There was much fanfare when Chelsea Football Club secured planning permission for redevelopment of Stamford Bridge last year. However, one family’s fight against the new stadium’s impact on its right to light had the potential to bring the redevelopment to a standstill. Hogan Lovells’ Planning and Development specialists, Hannah Quarterman and Paul Tonkin consider the implications of rights to light on development, and how even a goliath-like Chelsea FC can become unstuck at the hands of a local family

When the Club secured permission for the state-of-the-art stadium it knew that the new stadium would potentially infringe rights of light enjoyed by neighbouring owners. This is by no means an unusual situation and Chelsea, like other developers, tried to negotiate financial deals to release the rights in return for cash.

In most cases, this strategy succeeds and it appears to have worked for Chelsea in the case of all of its neighbours other than the Crosthwaites.

Developers seeking to negotiate away rights of light should, though, be aware that ultimately adjoining owners can seek an injunction from the court to prevent the development. Whilst the court has a discretion over whether to grant an injunction (and it is a broad discretion) the legal position remains that an injunction is the primary remedy for infringement of property rights (including rights of light). An adjoining owner armed with an injunction is a formidable opponent indeed, as Chelsea have no doubt discovered.

So, what can developers do to minimise the risk?

The first stage is to get the strategy right. The once-favoured approach of “hoping to get away with it” will not find favour with the courts and developers must be open and reasonable in their dealings with affected neighbours. Developers are also increasingly looking at flexible insurance cover for rights of light claims, which enables them to negotiate whilst providing a financial payout if those negotiations stumble. However, whilst insurance may compensate for losses, it will not get a scheme built in the face of an injunction.

Using local authority powers may also be an option. For Chelsea, the London Borough of Hammersmith and Fulham may be its knight in shining armour. It has resolved to exercise statutory powers which would enable Chelsea to continue with the development, notwithstanding the interference with the relevant rights.

Section 203 of the Housing and Planning Act 2016 permits developments to be carried out even though they would interfere with third party rights. The party with the benefit of those rights can no longer secure an injunction but, instead, has a right to statutory compensation for the loss in value to their property caused by the interference.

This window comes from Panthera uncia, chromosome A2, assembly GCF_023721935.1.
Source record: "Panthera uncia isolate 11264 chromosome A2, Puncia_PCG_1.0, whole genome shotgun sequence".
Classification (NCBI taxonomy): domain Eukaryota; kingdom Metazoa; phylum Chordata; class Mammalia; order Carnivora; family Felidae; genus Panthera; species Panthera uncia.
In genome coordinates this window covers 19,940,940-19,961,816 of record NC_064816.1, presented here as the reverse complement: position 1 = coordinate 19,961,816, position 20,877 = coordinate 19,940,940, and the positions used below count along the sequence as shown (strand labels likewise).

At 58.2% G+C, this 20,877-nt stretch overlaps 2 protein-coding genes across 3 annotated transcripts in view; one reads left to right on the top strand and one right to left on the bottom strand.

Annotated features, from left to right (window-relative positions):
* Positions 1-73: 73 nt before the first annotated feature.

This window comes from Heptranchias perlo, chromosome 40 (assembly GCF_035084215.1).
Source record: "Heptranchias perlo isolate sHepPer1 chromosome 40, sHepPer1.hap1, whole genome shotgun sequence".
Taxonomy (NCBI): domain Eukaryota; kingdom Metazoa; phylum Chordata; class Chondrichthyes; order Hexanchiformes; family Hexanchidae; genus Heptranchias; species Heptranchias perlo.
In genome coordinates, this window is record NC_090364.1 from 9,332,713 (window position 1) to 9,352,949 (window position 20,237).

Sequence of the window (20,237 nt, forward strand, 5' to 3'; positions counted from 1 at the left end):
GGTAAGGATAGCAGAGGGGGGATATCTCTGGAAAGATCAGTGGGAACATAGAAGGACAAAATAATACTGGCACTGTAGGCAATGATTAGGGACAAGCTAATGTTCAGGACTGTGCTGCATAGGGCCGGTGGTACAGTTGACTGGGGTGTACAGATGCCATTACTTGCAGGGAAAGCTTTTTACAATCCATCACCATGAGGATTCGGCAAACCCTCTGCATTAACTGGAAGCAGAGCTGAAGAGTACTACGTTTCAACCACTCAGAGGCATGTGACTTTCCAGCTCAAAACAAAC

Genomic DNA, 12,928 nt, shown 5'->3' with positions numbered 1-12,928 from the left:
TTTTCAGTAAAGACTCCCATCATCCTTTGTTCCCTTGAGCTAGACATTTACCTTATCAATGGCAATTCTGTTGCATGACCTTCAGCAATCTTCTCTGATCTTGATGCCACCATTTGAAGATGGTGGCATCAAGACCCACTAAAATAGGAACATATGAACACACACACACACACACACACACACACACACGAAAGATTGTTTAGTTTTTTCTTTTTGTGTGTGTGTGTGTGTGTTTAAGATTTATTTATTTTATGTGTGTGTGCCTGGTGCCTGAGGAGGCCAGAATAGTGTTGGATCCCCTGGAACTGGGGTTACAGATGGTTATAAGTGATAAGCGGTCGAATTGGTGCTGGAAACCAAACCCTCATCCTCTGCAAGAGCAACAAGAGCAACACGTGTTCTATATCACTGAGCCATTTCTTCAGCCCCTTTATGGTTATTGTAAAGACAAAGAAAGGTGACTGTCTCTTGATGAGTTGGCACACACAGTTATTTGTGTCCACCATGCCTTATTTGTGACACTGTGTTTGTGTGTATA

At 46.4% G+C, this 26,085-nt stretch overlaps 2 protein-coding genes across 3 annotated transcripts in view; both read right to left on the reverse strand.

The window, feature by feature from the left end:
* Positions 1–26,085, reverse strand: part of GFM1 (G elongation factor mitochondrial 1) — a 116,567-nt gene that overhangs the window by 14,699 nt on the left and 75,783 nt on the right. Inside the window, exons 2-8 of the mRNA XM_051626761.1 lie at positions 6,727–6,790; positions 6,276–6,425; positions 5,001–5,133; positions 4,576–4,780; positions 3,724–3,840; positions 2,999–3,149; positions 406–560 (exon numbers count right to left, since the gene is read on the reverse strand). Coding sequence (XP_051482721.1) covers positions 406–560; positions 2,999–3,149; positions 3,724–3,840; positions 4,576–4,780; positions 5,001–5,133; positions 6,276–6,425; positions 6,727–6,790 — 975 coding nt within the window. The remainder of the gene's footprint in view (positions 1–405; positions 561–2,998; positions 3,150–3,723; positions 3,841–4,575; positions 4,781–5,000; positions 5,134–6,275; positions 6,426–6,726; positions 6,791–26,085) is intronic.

In order to benefit from these provisions:

• there must be planning permission for any relevant building work;

• the work must be carried out on land which has been held by the Council;

• the Council must show that they could acquire the land compulsorily for the purposes of those works; and

• the work must be for purposes related to the reasons for which the land was acquired.

In Chelsea’s case, the Council has never owned the land and so a lease and leaseback arrangement is needed, so that Chelsea can derive title from the Council, and benefit from the relevant power.

The process is further complicated, as an LPA cannot acquire land willy-nilly and must do so for a particular purpose, complying with the relevant tests for that acquisition. The stadium land is to be acquired for planning, so the Council had to demonstrate that the acquisition would promote the improvement of the economic, social or environmental wellbeing of its area and that the redevelopment would justify interference with private rights. Whilst it may seem obvious that a housing development would meet those tests, there is more of a question mark over a football stadium. Nonetheless, the Council has concluded that redevelopment of the stadium would deliver significant benefits, not only for its area, but for London generally, and has resolved to follow the process to allow Chelsea to complete its redevelopment.

But the story may not end there. The Crosthwaites have already made it clear that they don’t think the tests have been satisfied, and that they will challenge the Council’s decision to follow this process.

All this serves as a timely reminder that any potential infringement of rights to light should be addressed early on to avoid scoring an own goal in your development timetable.